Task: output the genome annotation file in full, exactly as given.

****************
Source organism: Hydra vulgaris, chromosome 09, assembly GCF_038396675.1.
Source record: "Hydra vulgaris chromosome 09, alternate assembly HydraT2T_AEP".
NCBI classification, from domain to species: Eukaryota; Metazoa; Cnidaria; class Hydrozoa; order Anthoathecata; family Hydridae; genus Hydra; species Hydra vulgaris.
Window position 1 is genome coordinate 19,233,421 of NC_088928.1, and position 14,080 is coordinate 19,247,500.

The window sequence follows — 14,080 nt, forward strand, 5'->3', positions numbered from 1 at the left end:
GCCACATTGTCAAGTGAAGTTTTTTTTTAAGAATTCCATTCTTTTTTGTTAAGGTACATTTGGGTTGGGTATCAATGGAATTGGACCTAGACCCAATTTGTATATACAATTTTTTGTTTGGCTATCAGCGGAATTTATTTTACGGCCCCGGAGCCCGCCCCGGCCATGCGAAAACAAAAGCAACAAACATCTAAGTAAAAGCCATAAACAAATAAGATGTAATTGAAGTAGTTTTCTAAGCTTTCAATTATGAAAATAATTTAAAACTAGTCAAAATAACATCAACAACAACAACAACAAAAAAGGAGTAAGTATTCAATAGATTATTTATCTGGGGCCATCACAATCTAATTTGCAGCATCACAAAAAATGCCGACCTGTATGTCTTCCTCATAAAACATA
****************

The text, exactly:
Source organism: Hydra vulgaris, chromosome 09, assembly GCF_038396675.1.
Source record: "Hydra vulgaris chromosome 09, alternate assembly HydraT2T_AEP".
NCBI classification, from domain to species: Eukaryota; Metazoa; Cnidaria; class Hydrozoa; order Anthoathecata; family Hydridae; genus Hydra; species Hydra vulgaris.
Window position 1 is genome coordinate 19,233,421 of NC_088928.1, and position 14,080 is coordinate 19,247,500.

The window sequence follows — 14,080 nt, forward strand, 5'->3', positions numbered from 1 at the left end:
GCCACATTGTCAAGTGAAGTTTTTTTTTAAGAATTCCATTCTTTTTTGTTAAGGTACATTTGGGTTGGGTATCAATGGAATTGGACCTAGACCCAATTTGTATATACAATTTTTTGTTTGGCTATCAGCGGAATTTATTTTACGGCCCCGGAGCCCGCCCCGGCCATGCGAAAACAAAAGCAACAAACATCTAAGTAAAAGCCATAAACAAATAAGATGTAATTGAAGTAGTTTTCTAAGCTTTCAATTATGAAAATAATTTAAAACTAGTCAAAATAACATCAACAACAACAACAACAAAAAAGGAGTAAGTATTCAATAGATTATTTATCTGGGGCCATCACAATCTAATTTGCAGCATCACAAAAAATGCCGACCTGTATGTCTTCCTCATAAAACATA